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David M. Berry1, M. Beatrice Fazi1, Michael Dieter2, Ben Roberts1, Caroline Bassett1, Andrew Salway1, Nathaniel Tkacz2
1University of Sussex, United Kingdom; 2University of Warwick, United Kingdom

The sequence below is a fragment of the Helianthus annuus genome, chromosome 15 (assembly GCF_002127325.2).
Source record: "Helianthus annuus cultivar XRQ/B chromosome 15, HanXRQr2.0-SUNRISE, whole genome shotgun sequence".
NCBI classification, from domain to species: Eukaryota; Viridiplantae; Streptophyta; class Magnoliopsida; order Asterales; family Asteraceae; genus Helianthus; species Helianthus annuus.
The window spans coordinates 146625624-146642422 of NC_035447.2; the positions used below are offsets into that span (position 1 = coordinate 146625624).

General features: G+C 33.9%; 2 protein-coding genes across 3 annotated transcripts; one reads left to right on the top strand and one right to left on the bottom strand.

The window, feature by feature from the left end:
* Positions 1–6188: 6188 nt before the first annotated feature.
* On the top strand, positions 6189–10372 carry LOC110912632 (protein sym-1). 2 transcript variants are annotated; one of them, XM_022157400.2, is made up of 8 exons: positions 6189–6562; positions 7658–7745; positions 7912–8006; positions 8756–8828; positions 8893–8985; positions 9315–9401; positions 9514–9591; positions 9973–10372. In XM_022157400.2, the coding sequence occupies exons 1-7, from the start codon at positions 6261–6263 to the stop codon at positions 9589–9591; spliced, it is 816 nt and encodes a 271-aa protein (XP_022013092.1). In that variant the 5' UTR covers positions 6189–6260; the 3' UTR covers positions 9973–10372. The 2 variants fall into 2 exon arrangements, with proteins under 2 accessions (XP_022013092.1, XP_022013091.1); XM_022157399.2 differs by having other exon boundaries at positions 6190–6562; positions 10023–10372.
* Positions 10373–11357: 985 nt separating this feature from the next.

This panel explores the relationship between complexities in knowledge and method. One of the perennial debates related to the problematic raised by computation is that knowledge and its processing is enveloped within a black-boxed structure which obscures or hides the internal workings of the machine. This has implications not just for programmers, but also for those who rely on computational techniques, such as the digital humanities. Moreover, as algorithms continue to penetrate into broader society, major difficulties are raised when important decisions are made which cannot be understood or checked – this has democratic implications. But not only are decisions and the decision-making process often obscured, the form of knowledge and mode of thought itself are often veiled. These debates have been given greater intensity with the rise of machine-learning systems that are fully able to automate much more complex decision-making processes than the previous generation of algorithms.